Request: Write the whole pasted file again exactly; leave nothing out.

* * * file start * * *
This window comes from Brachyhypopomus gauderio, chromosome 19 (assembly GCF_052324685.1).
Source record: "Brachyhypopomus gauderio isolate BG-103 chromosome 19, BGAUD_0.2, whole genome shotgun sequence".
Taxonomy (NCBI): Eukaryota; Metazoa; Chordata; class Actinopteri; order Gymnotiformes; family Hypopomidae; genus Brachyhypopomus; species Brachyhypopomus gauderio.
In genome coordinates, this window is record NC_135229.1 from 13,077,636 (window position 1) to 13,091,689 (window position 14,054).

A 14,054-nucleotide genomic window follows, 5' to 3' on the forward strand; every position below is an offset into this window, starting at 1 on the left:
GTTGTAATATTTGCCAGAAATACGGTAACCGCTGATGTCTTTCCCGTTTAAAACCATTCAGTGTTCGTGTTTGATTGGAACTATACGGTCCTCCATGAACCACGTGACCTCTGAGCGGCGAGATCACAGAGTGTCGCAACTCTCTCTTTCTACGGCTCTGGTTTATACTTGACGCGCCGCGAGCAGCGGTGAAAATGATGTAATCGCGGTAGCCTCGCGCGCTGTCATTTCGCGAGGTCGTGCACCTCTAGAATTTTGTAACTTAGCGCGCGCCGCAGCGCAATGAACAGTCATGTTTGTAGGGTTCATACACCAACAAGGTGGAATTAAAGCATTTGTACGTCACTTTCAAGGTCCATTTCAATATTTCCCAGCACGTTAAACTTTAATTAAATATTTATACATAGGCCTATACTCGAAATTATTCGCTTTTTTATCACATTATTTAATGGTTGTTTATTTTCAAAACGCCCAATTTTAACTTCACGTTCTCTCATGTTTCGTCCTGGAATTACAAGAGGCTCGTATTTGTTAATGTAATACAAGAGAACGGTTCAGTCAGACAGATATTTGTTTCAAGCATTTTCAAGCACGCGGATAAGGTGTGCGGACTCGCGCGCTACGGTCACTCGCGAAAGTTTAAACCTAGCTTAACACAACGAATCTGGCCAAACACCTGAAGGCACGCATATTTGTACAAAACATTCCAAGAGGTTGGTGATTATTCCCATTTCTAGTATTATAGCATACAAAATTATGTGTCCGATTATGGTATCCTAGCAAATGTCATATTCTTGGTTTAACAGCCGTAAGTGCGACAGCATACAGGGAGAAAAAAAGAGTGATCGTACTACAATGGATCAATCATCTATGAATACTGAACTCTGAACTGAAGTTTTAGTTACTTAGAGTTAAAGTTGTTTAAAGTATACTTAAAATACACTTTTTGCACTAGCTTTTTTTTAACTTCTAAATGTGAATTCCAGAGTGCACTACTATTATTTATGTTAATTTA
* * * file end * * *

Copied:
This window comes from Brachyhypopomus gauderio, chromosome 19 (assembly GCF_052324685.1).
Source record: "Brachyhypopomus gauderio isolate BG-103 chromosome 19, BGAUD_0.2, whole genome shotgun sequence".
Taxonomy (NCBI): Eukaryota; Metazoa; Chordata; class Actinopteri; order Gymnotiformes; family Hypopomidae; genus Brachyhypopomus; species Brachyhypopomus gauderio.
In genome coordinates, this window is record NC_135229.1 from 13,077,636 (window position 1) to 13,091,689 (window position 14,054).

A 14,054-nucleotide genomic window follows, 5' to 3' on the forward strand; every position below is an offset into this window, starting at 1 on the left:
GTTGTAATATTTGCCAGAAATACGGTAACCGCTGATGTCTTTCCCGTTTAAAACCATTCAGTGTTCGTGTTTGATTGGAACTATACGGTCCTCCATGAACCACGTGACCTCTGAGCGGCGAGATCACAGAGTGTCGCAACTCTCTCTTTCTACGGCTCTGGTTTATACTTGACGCGCCGCGAGCAGCGGTGAAAATGATGTAATCGCGGTAGCCTCGCGCGCTGTCATTTCGCGAGGTCGTGCACCTCTAGAATTTTGTAACTTAGCGCGCGCCGCAGCGCAATGAACAGTCATGTTTGTAGGGTTCATACACCAACAAGGTGGAATTAAAGCATTTGTACGTCACTTTCAAGGTCCATTTCAATATTTCCCAGCACGTTAAACTTTAATTAAATATTTATACATAGGCCTATACTCGAAATTATTCGCTTTTTTATCACATTATTTAATGGTTGTTTATTTTCAAAACGCCCAATTTTAACTTCACGTTCTCTCATGTTTCGTCCTGGAATTACAAGAGGCTCGTATTTGTTAATGTAATACAAGAGAACGGTTCAGTCAGACAGATATTTGTTTCAAGCATTTTCAAGCACGCGGATAAGGTGTGCGGACTCGCGCGCTACGGTCACTCGCGAAAGTTTAAACCTAGCTTAACACAACGAATCTGGCCAAACACCTGAAGGCACGCATATTTGTACAAAACATTCCAAGAGGTTGGTGATTATTCCCATTTCTAGTATTATAGCATACAAAATTATGTGTCCGATTATGGTATCCTAGCAAATGTCATATTCTTGGTTTAACAGCCGTAAGTGCGACAGCATACAGGGAGAAAAAAAGAGTGATCGTACTACAATGGATCAATCATCTATGAATACTGAACTCTGAACTGAAGTTTTAGTTACTTAGAGTTAAAGTTGTTTAAAGTATACTTAAAATACACTTTTTGCACTAGCTTTTTTTTAACTTCTAAATGTGAATTCCAGAGTGCACTACTATTATTTATGTTAATTTA